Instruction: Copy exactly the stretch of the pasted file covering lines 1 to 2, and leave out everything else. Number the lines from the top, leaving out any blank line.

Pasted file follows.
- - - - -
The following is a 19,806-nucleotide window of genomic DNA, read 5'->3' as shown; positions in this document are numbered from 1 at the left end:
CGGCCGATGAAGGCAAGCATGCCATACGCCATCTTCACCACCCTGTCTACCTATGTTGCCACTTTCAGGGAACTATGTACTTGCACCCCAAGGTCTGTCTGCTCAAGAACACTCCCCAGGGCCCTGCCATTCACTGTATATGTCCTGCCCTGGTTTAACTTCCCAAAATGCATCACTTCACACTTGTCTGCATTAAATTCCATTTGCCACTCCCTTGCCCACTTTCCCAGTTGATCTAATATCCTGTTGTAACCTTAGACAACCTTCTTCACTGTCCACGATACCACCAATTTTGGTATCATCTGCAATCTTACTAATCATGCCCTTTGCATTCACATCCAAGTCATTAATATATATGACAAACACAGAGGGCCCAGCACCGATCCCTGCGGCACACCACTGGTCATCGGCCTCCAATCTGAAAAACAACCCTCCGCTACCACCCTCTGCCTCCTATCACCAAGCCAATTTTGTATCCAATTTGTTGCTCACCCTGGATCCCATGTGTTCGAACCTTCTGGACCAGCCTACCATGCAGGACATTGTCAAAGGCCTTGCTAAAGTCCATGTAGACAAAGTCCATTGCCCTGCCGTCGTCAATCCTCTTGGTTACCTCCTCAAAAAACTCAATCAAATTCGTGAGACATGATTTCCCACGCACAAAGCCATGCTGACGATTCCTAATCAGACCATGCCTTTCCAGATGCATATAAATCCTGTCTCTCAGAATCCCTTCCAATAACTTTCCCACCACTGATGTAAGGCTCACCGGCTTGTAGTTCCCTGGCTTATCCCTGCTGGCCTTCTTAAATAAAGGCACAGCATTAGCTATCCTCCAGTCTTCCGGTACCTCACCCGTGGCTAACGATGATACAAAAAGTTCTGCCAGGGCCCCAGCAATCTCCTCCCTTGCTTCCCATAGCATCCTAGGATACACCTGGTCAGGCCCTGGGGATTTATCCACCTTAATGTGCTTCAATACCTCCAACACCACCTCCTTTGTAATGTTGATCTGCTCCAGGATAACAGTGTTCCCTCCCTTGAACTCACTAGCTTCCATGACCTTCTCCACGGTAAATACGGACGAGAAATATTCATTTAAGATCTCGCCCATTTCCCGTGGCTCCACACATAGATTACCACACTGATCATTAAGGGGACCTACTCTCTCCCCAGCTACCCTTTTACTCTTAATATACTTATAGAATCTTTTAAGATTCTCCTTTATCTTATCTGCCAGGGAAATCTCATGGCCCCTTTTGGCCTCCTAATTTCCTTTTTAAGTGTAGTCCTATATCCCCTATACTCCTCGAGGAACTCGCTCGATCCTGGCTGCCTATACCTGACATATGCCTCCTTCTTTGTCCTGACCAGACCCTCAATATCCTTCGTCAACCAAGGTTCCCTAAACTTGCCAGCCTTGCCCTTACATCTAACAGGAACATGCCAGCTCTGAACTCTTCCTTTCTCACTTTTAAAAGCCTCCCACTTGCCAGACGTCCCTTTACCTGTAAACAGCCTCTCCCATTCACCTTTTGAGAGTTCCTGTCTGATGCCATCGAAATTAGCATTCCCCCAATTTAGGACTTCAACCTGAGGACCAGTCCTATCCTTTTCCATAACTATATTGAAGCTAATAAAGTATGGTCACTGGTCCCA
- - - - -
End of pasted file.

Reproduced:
The following is a 19,806-nucleotide window of genomic DNA, read 5'->3' as shown; positions in this document are numbered from 1 at the left end:
CGGCCGATGAAGGCAAGCATGCCATACGCCATCTTCACCACCCTGTCTACCTATGTTGCCACTTTCAGGGAACTATGTACTTGCACCCCAAGGTCTGTCTGCTCAAGAACACTCCCCAGGGCCCTGCCATTCACTGTATATGTCCTGCCCTGGTTTAACTTCCCAAAATGCATCACTTCACACTTGTCTGCATTAAATTCCATTTGCCACTCCCTTGCCCACTTTCCCAGTTGATCTAATATCCTGTTGTAACCTTAGACAACCTTCTTCACTGTCCACGATACCACCAATTTTGGTATCATCTGCAATCTTACTAATCATGCCCTTTGCATTCACATCCAAGTCATTAATATATATGACAAACACAGAGGGCCCAGCACCGATCCCTGCGGCACACCACTGGTCATCGGCCTCCAATCTGAAAAACAACCCTCCGCTACCACCCTCTGCCTCCTATCACCAAGCCAATTTTGTATCCAATTTGTTGCTCACCCTGGATCCCATGTGTTCGAACCTTCTGGACCAGCCTACCATGCAGGACATTGTCAAAGGCCTTGCTAAAGTCCATGTAGACAAAGTCCATTGCCCTGCCGTCGTCAATCCTCTTGGTTACCTCCTCAAAAAACTCAATCAAATTCGTGAGACATGATTTCCCACGCACAAAGCCATGCTGACGATTCCTAATCAGACCATGCCTTTCCAGATGCATATAAATCCTGTCTCTCAGAATCCCTTCCAATAACTTTCCCACCACTGATGTAAGGCTCACCGGCTTGTAGTTCCCTGGCTTATCCCTGCTGGCCTTCTTAAATAAAGGCACAGCATTAGCTATCCTCCAGTCTTCCGGTACCTCACCCGTGGCTAACGATGATACAAAAAGTTCTGCCAGGGCCCCAGCAATCTCCTCCCTTGCTTCCCATAGCATCCTAGGATACACCTGGTCAGGCCCTGGGGATTTATCCACCTTAATGTGCTTCAATACCTCCAACACCACCTCCTTTGTAATGTTGATCTGCTCCAGGATAACAGTGTTCCCTCCCTTGAACTCACTAGCTTCCATGACCTTCTCCACGGTAAATACGGACGAGAAATATTCATTTAAGATCTCGCCCATTTCCCGTGGCTCCACACATAGATTACCACACTGATCATTAAGGGGACCTACTCTCTCCCCAGCTACCCTTTTACTCTTAATATACTTATAGAATCTTTTAAGATTCTCCTTTATCTTATCTGCCAGGGAAATCTCATGGCCCCTTTTGGCCTCCTAATTTCCTTTTTAAGTGTAGTCCTATATCCCCTATACTCCTCGAGGAACTCGCTCGATCCTGGCTGCCTATACCTGACATATGCCTCCTTCTTTGTCCTGACCAGACCCTCAATATCCTTCGTCAACCAAGGTTCCCTAAACTTGCCAGCCTTGCCCTTACATCTAACAGGAACATGCCAGCTCTGAACTCTTCCTTTCTCACTTTTAAAAGCCTCCCACTTGCCAGACGTCCCTTTACCTGTAAACAGCCTCTCCCATTCACCTTTTGAGAGTTCCTGTCTGATGCCATCGAAATTAGCATTCCCCCAATTTAGGACTTCAACCTGAGGACCAGTCCTATCCTTTTCCATAACTATATTGAAGCTAATAAAGTATGGTCACTGGTCCCA